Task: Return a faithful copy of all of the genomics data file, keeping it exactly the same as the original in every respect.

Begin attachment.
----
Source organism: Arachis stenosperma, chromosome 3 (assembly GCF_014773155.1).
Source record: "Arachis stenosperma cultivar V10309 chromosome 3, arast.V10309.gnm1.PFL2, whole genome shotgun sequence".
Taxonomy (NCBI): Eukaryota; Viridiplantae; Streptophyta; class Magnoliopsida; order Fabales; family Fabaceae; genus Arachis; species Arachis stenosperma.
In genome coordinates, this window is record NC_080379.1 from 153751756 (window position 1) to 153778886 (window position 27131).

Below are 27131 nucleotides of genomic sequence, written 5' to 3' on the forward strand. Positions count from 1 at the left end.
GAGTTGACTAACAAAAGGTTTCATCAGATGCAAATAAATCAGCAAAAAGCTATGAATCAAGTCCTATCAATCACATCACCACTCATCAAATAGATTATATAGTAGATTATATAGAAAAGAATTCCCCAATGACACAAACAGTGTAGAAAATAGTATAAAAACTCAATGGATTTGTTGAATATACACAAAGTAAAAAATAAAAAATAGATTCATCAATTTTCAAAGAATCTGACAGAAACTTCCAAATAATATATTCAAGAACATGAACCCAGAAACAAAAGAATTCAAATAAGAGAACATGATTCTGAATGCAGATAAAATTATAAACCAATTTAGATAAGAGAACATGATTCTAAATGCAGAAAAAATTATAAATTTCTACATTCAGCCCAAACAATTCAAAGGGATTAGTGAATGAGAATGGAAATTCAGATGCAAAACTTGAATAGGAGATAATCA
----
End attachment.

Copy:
Source organism: Arachis stenosperma, chromosome 3 (assembly GCF_014773155.1).
Source record: "Arachis stenosperma cultivar V10309 chromosome 3, arast.V10309.gnm1.PFL2, whole genome shotgun sequence".
Taxonomy (NCBI): Eukaryota; Viridiplantae; Streptophyta; class Magnoliopsida; order Fabales; family Fabaceae; genus Arachis; species Arachis stenosperma.
In genome coordinates, this window is record NC_080379.1 from 153751756 (window position 1) to 153778886 (window position 27131).

Below are 27131 nucleotides of genomic sequence, written 5' to 3' on the forward strand. Positions count from 1 at the left end.
GAGTTGACTAACAAAAGGTTTCATCAGATGCAAATAAATCAGCAAAAAGCTATGAATCAAGTCCTATCAATCACATCACCACTCATCAAATAGATTATATAGTAGATTATATAGAAAAGAATTCCCCAATGACACAAACAGTGTAGAAAATAGTATAAAAACTCAATGGATTTGTTGAATATACACAAAGTAAAAAATAAAAAATAGATTCATCAATTTTCAAAGAATCTGACAGAAACTTCCAAATAATATATTCAAGAACATGAACCCAGAAACAAAAGAATTCAAATAAGAGAACATGATTCTGAATGCAGATAAAATTATAAACCAATTTAGATAAGAGAACATGATTCTAAATGCAGAAAAAATTATAAATTTCTACATTCAGCCCAAACAATTCAAAGGGATTAGTGAATGAGAATGGAAATTCAGATGCAAAACTTGAATAGGAGATAATCA